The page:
The Captain’s Secret felt misguided from the start. The heroine at its center is little more than a lovestruck teenager whose motivation is simply that she wants to have her way, and if the hero doesn’t agree, she’ll just have to maneuver him into it.
The story opens as sixteen-year-old Susannah Lacey is bidding adieu to Captain Winston Jeffries, who is returning to the war. Susannah is sure that this is her one true love, though she’s known him a total of four days and spent less than three hours in his presence. Winston gently tries to let Susannah down, urging her to go and have a wonderful Season and find a suitable young man. Susannah agrees, but gives Winston a hatpin and receives a stickpin in return. To herself, she vows to love him forever.
Fast forward about three years. Winston did write Susannah three letters, which she has kept, but she has heard nothing from him in the last two years, not since he was listed as wounded in battle. Now Winston has returned to London, and Susannah is determined to pick up where they left off, flimsy though their relationship was.
Winston is now virtually penniless. His only hope for a decent life is in the completion of a spy mission for Lord Castlereagh, whereupon he’ll be rewarded with a post in India. The mission involves courting Miss Caroline Dunsford, the Season’s latest Incomparable, in order to find out if her father is a traitor. Winston certainly can’t afford to be distracted by Susannah, even though he remembers their time together with a wistful affection.
Except the young lady whom Winston is supposed to romance has her eye on Winston’s friend Lord Ponsby, instead, and Susannah has her eye on Winston, so the two young ladies put their heads together and start scheming. And the captain’s “secret” turns out to be fairly minor and dealt with in just a few paragraphs.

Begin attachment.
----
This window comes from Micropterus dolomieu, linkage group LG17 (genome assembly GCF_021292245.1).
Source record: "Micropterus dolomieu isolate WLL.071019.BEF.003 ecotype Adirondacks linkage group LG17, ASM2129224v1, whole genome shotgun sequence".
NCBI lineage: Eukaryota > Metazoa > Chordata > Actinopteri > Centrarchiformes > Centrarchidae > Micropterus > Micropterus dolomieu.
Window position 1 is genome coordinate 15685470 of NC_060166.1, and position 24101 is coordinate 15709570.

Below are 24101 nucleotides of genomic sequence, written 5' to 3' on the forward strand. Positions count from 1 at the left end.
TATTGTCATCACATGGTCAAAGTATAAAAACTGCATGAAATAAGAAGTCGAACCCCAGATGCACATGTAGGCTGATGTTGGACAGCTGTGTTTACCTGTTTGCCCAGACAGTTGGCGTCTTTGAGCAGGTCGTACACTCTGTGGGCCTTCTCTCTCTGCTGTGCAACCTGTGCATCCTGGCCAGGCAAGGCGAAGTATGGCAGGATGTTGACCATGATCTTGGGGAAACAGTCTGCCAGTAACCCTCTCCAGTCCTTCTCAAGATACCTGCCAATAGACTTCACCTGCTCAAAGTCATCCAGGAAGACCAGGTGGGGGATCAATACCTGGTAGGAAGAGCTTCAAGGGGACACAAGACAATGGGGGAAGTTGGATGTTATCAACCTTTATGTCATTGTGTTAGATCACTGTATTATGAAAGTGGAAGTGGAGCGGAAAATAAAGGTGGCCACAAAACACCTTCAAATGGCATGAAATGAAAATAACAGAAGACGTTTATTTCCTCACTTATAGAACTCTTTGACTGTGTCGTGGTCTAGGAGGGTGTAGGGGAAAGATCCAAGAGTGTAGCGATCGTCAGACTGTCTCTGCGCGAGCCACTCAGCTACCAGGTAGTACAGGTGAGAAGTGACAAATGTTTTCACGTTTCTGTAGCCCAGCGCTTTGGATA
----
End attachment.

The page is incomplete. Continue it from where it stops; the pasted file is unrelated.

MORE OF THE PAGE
Susannah, with her plans to maneuver Winston into a relationship, came across as little more than a spoiled and selfish debutante. Behind the sweet glances and cooing admiration is a steely determination to have things her way. She wants to stay in England, near her sister and where she’s comfortable. Winston wants to move to India? How could he! She’ll just need to make him see reason. Winston offers little resistance to Susannah’s pursuit, though he tries to gently dissuade her. Visions of a henpecked husband danced in my head.
The secondary romance was a bit more interesting. Lord Ponsby and Caroline Dunsford both fear a match, as they’ve always been pursued more for what they have than who they are. But they can’t deny their genuine interest in each other, and their pairing felt right. They would have made a much more satisfactory lead couple than Winston and Susannah.
The Captain’s Secret might satisfy Regency readers who don’t mind very girlish heroines, but I found it to be a tedious read.